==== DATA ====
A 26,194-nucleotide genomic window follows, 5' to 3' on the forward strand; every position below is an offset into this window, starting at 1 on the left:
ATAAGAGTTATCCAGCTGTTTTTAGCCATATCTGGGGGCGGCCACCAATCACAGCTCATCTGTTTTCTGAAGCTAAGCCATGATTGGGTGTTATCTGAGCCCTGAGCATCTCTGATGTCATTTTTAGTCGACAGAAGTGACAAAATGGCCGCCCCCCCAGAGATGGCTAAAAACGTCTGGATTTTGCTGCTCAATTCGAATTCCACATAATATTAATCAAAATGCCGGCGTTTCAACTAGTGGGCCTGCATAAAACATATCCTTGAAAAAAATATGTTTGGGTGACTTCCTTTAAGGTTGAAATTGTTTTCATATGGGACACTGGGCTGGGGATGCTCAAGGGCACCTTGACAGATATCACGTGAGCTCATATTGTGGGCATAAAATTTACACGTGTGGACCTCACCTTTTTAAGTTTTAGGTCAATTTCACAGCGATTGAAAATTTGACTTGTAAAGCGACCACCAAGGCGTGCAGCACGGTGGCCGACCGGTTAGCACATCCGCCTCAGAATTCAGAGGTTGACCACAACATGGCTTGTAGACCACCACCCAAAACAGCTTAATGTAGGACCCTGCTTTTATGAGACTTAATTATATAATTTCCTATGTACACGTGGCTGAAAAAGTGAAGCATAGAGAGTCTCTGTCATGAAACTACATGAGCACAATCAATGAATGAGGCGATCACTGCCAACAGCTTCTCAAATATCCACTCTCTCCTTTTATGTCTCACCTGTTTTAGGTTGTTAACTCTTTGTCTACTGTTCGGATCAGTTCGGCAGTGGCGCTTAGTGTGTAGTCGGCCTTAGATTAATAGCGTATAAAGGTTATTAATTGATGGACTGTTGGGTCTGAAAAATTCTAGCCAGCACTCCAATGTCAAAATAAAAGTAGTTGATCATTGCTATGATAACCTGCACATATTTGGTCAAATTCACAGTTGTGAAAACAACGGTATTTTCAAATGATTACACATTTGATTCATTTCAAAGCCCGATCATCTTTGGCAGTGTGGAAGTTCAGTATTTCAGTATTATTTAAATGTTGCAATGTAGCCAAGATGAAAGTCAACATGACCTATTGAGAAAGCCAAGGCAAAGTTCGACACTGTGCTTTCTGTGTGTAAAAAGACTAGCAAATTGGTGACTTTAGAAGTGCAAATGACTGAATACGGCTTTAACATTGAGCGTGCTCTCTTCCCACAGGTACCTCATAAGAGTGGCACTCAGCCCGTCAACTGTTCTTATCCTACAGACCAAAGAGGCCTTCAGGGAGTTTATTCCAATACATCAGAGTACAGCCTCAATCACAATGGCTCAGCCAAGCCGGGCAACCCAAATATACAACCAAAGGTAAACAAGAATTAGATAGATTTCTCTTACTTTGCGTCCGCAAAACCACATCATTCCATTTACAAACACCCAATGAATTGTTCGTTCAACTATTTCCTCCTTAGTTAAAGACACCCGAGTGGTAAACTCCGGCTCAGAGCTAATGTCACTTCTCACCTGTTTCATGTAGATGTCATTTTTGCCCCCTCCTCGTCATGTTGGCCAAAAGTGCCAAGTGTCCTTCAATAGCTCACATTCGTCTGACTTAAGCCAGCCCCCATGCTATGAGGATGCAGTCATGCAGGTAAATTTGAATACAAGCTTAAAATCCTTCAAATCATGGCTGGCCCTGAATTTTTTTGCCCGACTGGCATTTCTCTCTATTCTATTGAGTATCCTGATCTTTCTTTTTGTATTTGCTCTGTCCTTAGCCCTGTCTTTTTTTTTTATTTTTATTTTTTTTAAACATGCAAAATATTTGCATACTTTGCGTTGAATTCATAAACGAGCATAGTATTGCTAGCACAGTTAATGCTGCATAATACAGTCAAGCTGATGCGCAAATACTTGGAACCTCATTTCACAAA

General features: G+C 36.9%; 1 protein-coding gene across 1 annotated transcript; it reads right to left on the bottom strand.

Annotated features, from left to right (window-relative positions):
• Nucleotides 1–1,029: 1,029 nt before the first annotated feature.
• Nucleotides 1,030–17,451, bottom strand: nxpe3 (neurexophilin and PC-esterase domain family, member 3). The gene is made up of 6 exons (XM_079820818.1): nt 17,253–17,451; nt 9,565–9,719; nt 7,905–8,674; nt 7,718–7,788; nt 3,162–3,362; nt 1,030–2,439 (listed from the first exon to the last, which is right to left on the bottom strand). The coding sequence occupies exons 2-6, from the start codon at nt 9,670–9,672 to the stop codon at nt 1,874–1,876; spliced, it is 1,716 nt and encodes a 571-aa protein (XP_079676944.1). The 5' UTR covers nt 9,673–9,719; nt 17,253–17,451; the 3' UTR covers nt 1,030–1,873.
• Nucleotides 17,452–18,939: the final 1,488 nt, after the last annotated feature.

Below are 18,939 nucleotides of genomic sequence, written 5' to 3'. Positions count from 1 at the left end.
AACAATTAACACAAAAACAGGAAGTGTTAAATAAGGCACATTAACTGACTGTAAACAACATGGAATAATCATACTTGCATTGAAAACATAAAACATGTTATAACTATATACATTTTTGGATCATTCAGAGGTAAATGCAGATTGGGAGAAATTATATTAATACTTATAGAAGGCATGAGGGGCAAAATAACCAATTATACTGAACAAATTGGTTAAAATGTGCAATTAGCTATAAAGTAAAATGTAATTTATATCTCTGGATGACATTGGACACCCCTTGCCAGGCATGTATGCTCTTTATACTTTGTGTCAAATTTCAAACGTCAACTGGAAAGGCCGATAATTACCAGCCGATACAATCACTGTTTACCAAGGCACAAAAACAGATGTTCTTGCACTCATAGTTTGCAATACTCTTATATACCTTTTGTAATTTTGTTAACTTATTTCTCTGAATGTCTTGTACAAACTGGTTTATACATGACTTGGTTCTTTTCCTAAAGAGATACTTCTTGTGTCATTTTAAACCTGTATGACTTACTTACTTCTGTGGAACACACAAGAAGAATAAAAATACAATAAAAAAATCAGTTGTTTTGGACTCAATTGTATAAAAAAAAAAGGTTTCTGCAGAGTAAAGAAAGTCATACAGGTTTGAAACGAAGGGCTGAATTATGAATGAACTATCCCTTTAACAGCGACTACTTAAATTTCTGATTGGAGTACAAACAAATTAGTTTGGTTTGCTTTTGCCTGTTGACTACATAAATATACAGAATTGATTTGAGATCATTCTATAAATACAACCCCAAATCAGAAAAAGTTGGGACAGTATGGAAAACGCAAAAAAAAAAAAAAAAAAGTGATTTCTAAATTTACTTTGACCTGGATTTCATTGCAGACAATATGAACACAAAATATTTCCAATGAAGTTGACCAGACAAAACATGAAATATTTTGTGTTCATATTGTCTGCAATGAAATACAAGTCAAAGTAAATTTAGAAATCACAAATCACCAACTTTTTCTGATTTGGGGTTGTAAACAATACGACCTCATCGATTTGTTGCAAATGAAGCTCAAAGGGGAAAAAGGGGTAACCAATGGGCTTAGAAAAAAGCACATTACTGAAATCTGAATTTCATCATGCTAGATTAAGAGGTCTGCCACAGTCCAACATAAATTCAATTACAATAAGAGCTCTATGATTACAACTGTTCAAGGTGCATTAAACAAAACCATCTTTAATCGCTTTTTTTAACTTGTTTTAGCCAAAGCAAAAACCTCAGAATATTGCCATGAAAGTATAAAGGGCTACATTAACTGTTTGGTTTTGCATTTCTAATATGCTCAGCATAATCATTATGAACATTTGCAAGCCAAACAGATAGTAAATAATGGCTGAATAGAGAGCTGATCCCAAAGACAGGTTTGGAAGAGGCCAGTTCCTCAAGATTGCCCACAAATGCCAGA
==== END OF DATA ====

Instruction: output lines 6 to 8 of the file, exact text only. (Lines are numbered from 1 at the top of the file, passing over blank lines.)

• Nucleotides 1,030–17,451, bottom strand: nxpe3 (neurexophilin and PC-esterase domain family, member 3). The gene is made up of 6 exons (XM_079820818.1): nt 17,253–17,451; nt 9,565–9,719; nt 7,905–8,674; nt 7,718–7,788; nt 3,162–3,362; nt 1,030–2,439 (listed from the first exon to the last, which is right to left on the bottom strand). The coding sequence occupies exons 2-6, from the start codon at nt 9,670–9,672 to the stop codon at nt 1,874–1,876; spliced, it is 1,716 nt and encodes a 571-aa protein (XP_079676944.1). The 5' UTR covers nt 9,673–9,719; nt 17,253–17,451; the 3' UTR covers nt 1,030–1,873.
• Nucleotides 17,452–18,939: the final 1,488 nt, after the last annotated feature.

Below are 18,939 nucleotides of genomic sequence, written 5' to 3'. Positions count from 1 at the left end.